When my daughter was 10 months old, as I held her in my arms – in a bookshop in Louisville Kentucky – she was touched inappropriately by a man in late middle age. He approached us and commented amiably on her sweetness and I smiled in return and made some innocuous reply. Then I realised that he had put his fingers in her mouth and rubbed them along her gums, as he asked me conversationally if she had any teeth yet.
I pulled her back away from him as I replied to him, sensible of the physical imposition – but I didn’t rebuke him. It didn’t even occur to me to rebuke him. I was swept along in the imperative to be polite and friendly in public. And it all happened so swiftly. He didn’t linger, he headed with his purchase out of the shop and that was that.
My friend had seen it all from a few feet away and she moved over to us quickly, indignant on my behalf. She asked if we were okay as we watched him walk out the door, and wondered scathingly how he would like it himself if a total stranger stuck their fingers into his mouth. I brushed it off, played it down. He probably meant no harm. He may not have even been conscious of what he was doing. He had just been trying to be friendly. Well anyway it was too late now, he’d left the shop. No point in dwelling on it. Just a weirdly unpleasant encounter, best forgotten.
The trouble is, I have never forgotten it. I remember being surprised, caught off guard, when he reached out and touched the inside of her mouth. I remember pulling her back and away from him, my gut instinct being that he had crossed a physical boundary, and wondering when he’d last washed his hands. I remember the immediate mental negotiating, trying to rationalise why it was no big deal, that I shouldn’t worry about it, that it didn’t matter. I remember a seed of disquiet lodging itself inside me and spoiling the rest of that day, what should have been a wonderful day visiting with my friend.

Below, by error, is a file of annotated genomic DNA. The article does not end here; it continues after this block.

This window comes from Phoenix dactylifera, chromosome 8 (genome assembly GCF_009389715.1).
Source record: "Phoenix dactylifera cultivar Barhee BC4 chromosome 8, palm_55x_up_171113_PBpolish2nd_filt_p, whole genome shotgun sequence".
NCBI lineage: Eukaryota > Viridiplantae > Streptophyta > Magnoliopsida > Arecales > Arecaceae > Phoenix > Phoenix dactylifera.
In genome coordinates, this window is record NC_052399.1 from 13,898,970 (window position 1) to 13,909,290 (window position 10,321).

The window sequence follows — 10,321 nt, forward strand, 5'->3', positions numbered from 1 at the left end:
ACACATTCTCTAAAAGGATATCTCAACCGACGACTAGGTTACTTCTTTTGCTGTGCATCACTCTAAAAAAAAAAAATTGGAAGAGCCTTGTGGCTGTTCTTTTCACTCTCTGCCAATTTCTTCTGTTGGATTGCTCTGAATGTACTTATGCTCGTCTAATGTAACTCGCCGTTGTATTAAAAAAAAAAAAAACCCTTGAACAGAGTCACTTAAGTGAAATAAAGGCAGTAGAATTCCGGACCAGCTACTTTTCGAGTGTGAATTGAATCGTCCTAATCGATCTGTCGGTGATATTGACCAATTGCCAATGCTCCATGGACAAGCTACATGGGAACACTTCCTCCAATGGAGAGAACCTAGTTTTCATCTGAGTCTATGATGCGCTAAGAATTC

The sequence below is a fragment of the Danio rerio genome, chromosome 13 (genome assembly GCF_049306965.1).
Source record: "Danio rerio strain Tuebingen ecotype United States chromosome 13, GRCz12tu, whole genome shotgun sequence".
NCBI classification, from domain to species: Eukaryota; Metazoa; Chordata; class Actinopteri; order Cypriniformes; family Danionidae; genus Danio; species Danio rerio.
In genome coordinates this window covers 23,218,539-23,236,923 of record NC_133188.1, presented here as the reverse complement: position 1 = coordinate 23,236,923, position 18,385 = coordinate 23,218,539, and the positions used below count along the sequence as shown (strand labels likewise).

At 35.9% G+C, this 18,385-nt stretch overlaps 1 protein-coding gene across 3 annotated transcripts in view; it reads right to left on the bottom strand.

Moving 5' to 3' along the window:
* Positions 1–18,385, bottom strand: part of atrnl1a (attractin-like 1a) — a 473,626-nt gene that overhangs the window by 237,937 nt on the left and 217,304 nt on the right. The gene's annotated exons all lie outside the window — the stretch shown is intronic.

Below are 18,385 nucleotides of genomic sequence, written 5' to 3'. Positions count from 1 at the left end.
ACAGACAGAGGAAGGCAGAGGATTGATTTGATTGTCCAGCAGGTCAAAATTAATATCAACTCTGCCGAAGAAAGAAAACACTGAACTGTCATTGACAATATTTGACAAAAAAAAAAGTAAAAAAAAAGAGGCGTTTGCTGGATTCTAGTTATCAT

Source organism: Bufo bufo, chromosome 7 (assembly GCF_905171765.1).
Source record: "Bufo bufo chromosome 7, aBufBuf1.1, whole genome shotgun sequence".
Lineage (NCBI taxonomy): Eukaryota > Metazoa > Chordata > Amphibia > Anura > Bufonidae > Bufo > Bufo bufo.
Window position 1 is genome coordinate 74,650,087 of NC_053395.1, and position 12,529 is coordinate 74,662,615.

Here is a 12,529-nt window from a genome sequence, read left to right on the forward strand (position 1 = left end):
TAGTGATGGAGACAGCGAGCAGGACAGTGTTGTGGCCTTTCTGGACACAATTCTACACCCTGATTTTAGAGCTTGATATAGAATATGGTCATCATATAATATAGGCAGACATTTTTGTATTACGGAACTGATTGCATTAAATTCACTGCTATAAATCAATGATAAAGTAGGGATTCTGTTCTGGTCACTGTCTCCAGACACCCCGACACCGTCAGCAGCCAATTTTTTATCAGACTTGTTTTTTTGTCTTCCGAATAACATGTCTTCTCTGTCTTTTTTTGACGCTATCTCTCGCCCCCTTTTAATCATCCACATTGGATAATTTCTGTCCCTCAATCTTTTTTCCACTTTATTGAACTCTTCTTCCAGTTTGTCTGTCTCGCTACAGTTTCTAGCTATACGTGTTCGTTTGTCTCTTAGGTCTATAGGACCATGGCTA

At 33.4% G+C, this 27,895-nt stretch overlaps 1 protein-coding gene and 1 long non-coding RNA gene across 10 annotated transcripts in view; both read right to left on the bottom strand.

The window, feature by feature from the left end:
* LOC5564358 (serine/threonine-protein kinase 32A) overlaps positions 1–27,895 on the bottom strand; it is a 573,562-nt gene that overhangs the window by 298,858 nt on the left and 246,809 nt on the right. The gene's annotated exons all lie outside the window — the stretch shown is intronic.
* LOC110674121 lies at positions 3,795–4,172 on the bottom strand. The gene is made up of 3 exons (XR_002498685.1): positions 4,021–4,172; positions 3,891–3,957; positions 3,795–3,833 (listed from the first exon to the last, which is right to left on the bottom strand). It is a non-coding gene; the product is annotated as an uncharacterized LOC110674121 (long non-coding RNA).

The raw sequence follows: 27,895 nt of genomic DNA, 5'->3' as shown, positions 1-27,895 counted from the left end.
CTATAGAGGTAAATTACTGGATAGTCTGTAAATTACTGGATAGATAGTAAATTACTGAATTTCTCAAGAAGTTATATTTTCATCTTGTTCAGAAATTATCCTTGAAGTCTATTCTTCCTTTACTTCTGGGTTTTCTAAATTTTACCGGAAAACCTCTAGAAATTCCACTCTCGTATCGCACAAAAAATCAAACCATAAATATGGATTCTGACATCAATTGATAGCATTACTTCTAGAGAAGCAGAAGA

Time hasn’t eased the disquiet. That seed has grown steadily over the years, and with it my anger. I’m not especially angry with the man himself. My baby daughter wasn’t harmed, and he really may not have meant to cause any offense. I’m not angry with that man himself but I am very, very angry that it happened. It makes me angry that he felt so thoughtlessly entitled to touch her. He imposed himself upon her, and upon me too by proxy. It makes me angry that I didn’t stop him or confront him – that I didn’t have the social tools or the inner confidence to confront him. My ingrained response was to swallow my discomfort, to not rock the boat, to minimise and excuse and push it all aside. It makes me angry that I accepted it with a smile, even though it didn’t feel right.
Jesus, it wasn’t even sexual contact.
Like every woman alive on the planet, I have experienced inappropriate behaviour and sexual harrassment from acquaintances and strangers. I have been ordered to wear shorter skirts and sexier tops by my male boss, and fired when I failed to be flirtatious enough with his pub clientele. I have had my ass touched in public places, and been ordered to smile by complete strangers. I spent nearly an hour one afternoon trying to peel away from a man who had attached himself to my side, demanding that I tell him my name and join him for a drink. I’ve sat next to men on the bus and the train, squeezing myself into as small a space as possible, while they stretch themselves out, often with their legs splayed wide apart. I’ve walked past innumerable men with a hand resting on their crotch… why? To intimidate me? To reassure themselves? To make sure their dick hasn’t dropped off?
But of all this everyday sexism, it is the encounter with the man in the bookshop which sits like a grim pit in my stomach and still nauseates me nearly twenty years later. It was so casual, so nebulous, so invisible a transgression. So insidious in its power dynamic: you are there, available for me to touch, this old man told my infant daughter – and in doing so told me as well. I can touch you as I like, and then walk away as though it means nothing. And you won’t complain. You won’t kick up a fuss. You will try to tell yourself it doesn’t matter. But it does.